ECOBORA Solar Kiosks
How can a company not only contribute to enhancing rural access to green energy but also boosting local women entrepreneurs in a sustainable fashion? Justine Abuga, the founder of Ecobora, might have found an innovative solution in Kenya with inexpensive ‘rent-a-shelf’ solar retail kiosks. These frugally designed kiosks cost just a few hundred dollars, and are built by the community for the community, using local materials. Local women entrepreneurs use the kiosks to sell bio-fuels, their own agri-produce, and other beneficial products. Distributors can ‘rent-a-shelf ’ in the kiosk to sell their products such as solar lanterns and other fast-moving consumer goods.
Reaching the Last Mile The idea came about when Ecobora, like many organisations, experienced difficulty accessing remote communitieswhere people live below USD$8 a day. For such communities, products like solar home systems, clean cookstoves and fuels can be life-changing - but getting these products to them is a huge challenge. However, this challenge quickly became a motivation to innovate. Ecobora started a project that eventually became one of nine projects being piloted by the Global Distributors Collective (GDC) through its Innovation Challenge, which is made possible thanks to aid from the United Kingdom.
The challenge crowdsources innovations from GDC members (last mile distributors), helps to bring the best ideas to life, and supports the broader last mile distribution community to replicate and learn from those innovations. The Global Distributors Collective is hosted by Practical Action, alongside implementing partners Bopinc and Hystra; with Bopinc providing technical support to Ecobora’s solar kiosks pilot.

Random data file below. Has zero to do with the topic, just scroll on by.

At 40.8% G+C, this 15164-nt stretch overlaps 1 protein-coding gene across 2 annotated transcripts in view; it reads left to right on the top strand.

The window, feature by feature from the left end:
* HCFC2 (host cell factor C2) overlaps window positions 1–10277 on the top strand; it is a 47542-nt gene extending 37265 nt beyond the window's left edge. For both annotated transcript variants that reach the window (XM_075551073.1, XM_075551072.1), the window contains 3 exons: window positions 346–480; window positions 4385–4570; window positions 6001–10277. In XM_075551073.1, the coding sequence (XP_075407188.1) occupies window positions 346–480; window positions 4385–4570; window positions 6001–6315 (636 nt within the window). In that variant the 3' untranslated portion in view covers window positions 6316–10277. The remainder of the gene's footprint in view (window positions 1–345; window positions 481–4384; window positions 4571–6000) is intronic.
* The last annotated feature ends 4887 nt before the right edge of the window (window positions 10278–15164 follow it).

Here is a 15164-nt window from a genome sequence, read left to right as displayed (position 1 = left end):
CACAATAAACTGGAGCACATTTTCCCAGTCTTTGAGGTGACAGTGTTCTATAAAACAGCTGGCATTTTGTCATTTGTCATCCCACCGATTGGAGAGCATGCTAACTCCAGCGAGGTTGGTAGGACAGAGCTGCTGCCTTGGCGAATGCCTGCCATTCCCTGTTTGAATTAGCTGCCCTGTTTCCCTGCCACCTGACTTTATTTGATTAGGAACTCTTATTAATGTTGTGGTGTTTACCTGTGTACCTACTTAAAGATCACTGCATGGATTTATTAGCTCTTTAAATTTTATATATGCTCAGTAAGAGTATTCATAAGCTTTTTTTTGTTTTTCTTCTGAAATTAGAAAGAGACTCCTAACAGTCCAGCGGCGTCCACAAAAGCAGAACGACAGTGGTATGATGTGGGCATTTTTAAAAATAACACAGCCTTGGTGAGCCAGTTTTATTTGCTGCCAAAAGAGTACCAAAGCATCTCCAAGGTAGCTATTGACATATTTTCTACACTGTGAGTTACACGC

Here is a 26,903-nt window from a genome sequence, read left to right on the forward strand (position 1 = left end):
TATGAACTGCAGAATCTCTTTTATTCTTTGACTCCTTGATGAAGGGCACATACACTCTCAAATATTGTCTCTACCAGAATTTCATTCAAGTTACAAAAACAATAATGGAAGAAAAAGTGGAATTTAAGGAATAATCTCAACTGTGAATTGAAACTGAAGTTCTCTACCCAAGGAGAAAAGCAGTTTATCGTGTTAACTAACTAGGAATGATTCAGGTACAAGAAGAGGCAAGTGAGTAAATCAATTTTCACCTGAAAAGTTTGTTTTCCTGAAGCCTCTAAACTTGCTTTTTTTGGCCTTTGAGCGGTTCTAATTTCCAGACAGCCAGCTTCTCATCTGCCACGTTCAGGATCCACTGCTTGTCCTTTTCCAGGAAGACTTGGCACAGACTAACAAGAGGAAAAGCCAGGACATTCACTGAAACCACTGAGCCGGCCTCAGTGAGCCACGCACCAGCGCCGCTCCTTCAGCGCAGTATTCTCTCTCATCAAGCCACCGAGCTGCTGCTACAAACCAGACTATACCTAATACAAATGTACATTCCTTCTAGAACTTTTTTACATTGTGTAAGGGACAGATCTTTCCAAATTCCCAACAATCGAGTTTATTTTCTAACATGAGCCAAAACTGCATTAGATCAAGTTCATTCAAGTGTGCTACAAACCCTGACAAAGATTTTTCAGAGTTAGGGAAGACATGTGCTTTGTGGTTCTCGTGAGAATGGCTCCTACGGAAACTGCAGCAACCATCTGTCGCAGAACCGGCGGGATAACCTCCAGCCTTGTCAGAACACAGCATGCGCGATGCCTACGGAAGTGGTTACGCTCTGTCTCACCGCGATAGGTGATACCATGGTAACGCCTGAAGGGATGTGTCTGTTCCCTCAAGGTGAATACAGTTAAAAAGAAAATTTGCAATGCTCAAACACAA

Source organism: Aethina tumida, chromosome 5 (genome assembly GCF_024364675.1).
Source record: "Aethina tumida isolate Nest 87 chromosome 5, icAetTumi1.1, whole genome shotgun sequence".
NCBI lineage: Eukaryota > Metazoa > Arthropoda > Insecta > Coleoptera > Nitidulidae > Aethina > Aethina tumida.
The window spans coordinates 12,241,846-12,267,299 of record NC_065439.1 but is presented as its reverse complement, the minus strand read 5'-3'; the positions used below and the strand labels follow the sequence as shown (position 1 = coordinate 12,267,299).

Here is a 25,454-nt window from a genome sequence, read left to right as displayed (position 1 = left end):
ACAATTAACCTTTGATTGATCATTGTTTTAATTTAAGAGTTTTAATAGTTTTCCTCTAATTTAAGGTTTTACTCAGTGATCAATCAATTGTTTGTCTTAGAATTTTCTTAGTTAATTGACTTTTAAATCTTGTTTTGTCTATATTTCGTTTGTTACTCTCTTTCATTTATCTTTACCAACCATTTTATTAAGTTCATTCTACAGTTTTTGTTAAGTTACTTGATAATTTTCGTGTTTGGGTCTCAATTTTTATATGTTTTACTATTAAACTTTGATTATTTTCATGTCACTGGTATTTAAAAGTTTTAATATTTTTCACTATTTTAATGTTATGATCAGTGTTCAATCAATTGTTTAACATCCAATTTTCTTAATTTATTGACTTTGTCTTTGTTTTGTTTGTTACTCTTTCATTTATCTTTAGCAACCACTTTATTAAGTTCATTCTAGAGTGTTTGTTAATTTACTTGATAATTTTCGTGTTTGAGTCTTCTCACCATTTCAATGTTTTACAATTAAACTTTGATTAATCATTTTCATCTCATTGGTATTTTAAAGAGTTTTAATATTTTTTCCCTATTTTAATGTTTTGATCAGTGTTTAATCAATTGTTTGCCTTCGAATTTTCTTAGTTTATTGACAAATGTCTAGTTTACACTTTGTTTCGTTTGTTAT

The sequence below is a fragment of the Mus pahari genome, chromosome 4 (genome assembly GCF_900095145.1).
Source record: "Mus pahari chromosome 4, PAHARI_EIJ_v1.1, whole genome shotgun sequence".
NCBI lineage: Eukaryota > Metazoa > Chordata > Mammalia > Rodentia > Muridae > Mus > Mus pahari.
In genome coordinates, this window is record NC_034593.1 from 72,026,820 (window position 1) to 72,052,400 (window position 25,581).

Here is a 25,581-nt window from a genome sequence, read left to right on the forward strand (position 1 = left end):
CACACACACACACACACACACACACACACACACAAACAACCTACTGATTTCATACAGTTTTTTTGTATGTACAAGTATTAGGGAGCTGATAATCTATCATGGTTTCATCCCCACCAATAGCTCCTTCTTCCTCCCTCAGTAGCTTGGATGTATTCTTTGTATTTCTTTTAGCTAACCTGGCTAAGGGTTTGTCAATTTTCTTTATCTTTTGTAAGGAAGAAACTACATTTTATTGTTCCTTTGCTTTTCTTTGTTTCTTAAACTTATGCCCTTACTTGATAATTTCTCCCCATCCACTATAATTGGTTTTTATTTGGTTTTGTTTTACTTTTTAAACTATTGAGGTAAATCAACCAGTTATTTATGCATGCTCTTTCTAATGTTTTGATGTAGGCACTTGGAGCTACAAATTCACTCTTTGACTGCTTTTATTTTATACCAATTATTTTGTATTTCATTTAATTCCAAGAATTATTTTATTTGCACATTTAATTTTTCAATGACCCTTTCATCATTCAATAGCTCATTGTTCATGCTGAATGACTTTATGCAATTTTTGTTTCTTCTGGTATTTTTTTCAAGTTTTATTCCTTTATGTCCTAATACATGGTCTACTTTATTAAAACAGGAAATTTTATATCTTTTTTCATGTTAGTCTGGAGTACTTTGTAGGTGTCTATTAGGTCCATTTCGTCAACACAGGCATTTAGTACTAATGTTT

Including Women, Sustaining Green Energy The idea for Solar Kiosks was born from feedback given by small-scale farming entrepreneurs, namely, a collective of sales women. These women groups are quite common in Kenya and are called ‘Chamas’. They are groups of up to 50 women who work together as a collective and support each other in their entrepreneurial activities. These groups have built up a strong trust between its members and collectively make sure their entrepreneurial endeavours remain strong and sustainable. With this partnership between Ecobora and the women groups, there is a mutual benefit for each party as they help rural communities access green energy and other lifechanging products.